We all have at least one friend – usually from high school – who thinks they are “deep” for posting pictures of maudlin statements like, “sleep doesn’t help if it’s your soul that’s tired,” in Helvetica on a white background with the Valencia filter on Instagram or Twenty-One Pilots lyrics on FaceBook. The people who typically pull this kind of shit are the ones that tell you that they are “different” from other guys or the girls that are constantly reminding you that they are “like, super weird.” Characterized by technological literacy, pessimism and melodrama, they are the archetypal members of what Noreena Hertz calls Generation K.
What does the K stand for? Katniss – yes, as in Katniss Everdeen from the The Hunger Games.
Demographic cohorts are named after the defining event of the generation. The Baby-boomers are defined by the profound impact of being the first generation to come of age in a world post-World War II, and the Millennials are distinguished as the first generation to come of age in the new millennium. Although more commonly addressed as Generation Z, after completing a survey of over 2,000 teenage girls born between 1995 and 2002, Hertz believes that the dystopian heroine Katniss Everdeen most accurately embodies the generation of Americans who are coming of age on the heels of economic anxiety, heightened concern for terrorist threats and a deep distrust for establishment institutions.
Hertz raises astute observations about our demographic cohort, but I just cannot take her histrionic rhetoric seriously. She begins her article for the Guardian with a segment from an interview with eighteen year old Sarah: “‘When I came to recently from surgery,’ says Sarah, ‘the first words I’ve been told I uttered were not ‘mum’, or ‘nurse,’ but ‘iPhone, iPhone.’”
Three paragraphs later, she quotes from sixteen year old Jake to describe Generation K’s pessimistic – read: whiney and self-absorbed – outlook, “ ‘Life for us is hard. A struggle. I think we’ve got it much tougher than our parents’ generation. But we can’t give up.’”
I am sure there are eighteen and sixteen year olds who talk like Sarah and Jake, but I cannot help but read her portrayal of “Generation K” as melodramatic, over-exaggerated and out of touch. Sure, my friends and I spend a decent amount of time on Snapchat and Instagram, but I don’t know anyone whose first words after coming out of surgery would be “iphone.”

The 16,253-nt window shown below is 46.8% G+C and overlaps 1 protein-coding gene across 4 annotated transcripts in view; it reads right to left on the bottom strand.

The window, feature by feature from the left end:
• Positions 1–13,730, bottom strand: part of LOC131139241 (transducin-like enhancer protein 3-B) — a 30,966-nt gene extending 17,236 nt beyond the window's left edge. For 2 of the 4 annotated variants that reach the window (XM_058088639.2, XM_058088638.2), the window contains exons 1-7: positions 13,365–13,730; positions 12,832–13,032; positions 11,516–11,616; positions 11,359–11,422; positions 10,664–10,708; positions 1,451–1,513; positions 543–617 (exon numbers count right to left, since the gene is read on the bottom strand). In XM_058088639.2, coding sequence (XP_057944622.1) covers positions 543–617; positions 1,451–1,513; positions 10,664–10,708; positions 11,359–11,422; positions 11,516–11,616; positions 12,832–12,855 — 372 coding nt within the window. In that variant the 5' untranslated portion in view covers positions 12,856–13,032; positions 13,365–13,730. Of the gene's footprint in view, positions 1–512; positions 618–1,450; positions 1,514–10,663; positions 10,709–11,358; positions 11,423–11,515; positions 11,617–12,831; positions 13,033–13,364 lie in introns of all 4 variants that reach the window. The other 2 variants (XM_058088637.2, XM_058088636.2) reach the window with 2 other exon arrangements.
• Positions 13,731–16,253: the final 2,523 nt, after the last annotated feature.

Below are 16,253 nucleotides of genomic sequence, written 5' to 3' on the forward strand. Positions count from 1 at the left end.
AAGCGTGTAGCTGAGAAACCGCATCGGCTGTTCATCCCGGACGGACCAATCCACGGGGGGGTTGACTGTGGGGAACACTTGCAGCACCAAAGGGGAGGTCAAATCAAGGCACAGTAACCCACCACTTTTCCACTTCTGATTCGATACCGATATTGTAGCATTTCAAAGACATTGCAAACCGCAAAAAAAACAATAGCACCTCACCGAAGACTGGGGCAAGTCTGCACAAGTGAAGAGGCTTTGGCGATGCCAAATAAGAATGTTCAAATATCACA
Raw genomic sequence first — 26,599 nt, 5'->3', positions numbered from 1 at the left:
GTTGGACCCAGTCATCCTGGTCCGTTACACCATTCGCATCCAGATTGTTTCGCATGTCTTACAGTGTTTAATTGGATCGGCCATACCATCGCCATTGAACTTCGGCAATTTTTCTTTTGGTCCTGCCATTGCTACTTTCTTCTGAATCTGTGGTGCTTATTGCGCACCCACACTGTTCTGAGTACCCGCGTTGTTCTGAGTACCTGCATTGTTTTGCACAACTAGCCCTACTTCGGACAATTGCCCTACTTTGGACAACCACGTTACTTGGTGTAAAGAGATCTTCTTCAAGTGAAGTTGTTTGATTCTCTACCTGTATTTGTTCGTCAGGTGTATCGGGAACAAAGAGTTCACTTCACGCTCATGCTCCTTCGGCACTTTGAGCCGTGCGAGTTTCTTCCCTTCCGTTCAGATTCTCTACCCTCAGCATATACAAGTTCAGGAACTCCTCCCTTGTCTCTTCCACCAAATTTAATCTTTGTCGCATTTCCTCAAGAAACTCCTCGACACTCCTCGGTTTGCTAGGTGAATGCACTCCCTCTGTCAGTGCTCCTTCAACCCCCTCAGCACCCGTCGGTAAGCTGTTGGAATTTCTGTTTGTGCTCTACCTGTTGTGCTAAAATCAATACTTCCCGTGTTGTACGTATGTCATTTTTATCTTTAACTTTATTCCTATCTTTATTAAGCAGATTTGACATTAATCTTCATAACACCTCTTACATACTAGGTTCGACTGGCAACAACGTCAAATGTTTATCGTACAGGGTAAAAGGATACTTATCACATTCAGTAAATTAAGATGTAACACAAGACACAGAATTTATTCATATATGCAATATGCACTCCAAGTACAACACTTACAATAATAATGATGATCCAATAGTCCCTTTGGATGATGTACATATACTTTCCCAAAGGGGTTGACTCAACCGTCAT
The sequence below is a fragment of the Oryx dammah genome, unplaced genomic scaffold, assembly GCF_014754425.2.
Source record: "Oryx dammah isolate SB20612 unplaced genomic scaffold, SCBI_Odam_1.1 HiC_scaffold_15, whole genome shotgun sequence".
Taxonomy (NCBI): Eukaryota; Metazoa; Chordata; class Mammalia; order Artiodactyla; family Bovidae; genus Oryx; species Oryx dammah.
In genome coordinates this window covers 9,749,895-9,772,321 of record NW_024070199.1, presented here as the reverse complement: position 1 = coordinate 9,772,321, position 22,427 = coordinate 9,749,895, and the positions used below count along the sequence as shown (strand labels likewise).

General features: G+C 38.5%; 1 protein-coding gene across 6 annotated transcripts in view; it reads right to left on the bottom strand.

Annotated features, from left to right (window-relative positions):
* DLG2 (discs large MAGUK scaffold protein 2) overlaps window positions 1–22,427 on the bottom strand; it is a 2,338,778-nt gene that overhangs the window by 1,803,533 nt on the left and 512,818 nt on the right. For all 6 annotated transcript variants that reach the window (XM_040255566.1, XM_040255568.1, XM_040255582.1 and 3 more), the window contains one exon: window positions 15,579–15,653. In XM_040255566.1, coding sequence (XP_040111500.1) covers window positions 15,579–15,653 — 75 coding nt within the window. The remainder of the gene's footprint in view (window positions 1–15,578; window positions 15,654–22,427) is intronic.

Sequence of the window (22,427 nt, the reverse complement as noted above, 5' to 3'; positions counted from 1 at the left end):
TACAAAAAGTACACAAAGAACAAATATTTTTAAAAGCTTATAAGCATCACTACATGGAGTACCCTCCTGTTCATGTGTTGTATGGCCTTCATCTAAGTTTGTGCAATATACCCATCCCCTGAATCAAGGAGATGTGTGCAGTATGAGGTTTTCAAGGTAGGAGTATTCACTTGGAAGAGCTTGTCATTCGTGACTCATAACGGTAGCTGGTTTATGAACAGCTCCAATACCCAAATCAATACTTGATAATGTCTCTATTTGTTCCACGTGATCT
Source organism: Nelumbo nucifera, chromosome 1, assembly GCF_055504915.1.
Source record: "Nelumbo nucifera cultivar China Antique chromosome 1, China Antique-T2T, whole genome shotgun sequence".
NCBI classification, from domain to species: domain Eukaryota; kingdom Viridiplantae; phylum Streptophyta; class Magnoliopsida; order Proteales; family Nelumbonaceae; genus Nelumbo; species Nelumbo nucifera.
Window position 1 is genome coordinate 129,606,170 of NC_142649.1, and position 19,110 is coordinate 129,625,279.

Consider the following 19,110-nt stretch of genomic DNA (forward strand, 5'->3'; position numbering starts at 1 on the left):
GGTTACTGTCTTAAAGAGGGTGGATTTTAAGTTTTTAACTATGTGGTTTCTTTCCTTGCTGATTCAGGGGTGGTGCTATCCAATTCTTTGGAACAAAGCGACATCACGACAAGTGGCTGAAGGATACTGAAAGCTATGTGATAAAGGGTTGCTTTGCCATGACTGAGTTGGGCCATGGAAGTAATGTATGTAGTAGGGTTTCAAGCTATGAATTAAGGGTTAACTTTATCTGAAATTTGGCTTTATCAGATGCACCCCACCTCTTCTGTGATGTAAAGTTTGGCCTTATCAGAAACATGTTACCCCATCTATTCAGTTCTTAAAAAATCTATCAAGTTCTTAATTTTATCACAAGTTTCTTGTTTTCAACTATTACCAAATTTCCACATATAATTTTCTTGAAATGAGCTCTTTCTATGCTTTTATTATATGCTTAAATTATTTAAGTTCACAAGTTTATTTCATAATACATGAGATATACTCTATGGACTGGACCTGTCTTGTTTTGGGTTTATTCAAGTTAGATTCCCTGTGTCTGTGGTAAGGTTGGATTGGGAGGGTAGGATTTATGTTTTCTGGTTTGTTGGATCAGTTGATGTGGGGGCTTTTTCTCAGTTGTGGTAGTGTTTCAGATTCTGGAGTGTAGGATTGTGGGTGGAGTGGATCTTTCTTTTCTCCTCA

Older generations may criticize us as the Smartphone Generation or for being coddled with trigger warnings and safe spaces, but they seem to be unaware of our capacity to be self-critical.
We recognize that coming of age under certain social, political and economic conditions has bred a generation of tweens and teens that can be self-absorbed, superficial and saccharine tumblr activists. But instead of outrightly criticizing our peers the same way that Baby-boomers insist on constantly calling out Millennials for being entitled, we are more subtle. We rely on humor and irony to upbraid the faults we see in our peers.
Take, for instance, the trend in which users retweet pictures with the caption, “your man crush monday thinks this is deep.” The punchline is that the type of people who share “deep” pictures aren’t sharing anything profound and should not be your #MCM. Instead they want to appear so by taking part in trendy criticism without putting the effort to say anything beyond simple over-generalizations such as “technology is evil,” “capitalism is bad” or “conformity is harmful.”
We may be Sarahs and Jakes, but we are also incredibly self-reflective and conscious of the way our generation acts and is perceived. We rely on humor and irony to disarm superficial readings of Generation Z — or K or whatever you want to call us — as melodramatic and angsty. We slip back in forth between using YOLO seriously and sarcastically: we say and do things ironically because we don’t take ourselves too seriously and are the first to recognize the vapid and saccharine sentiments we see in ourselves and our peers.
Becky is a freshman in the College of Arts and Sciences. Bloggin’ in all Caps appears on alternate Fridays this semester. She can be reached at email@example.com.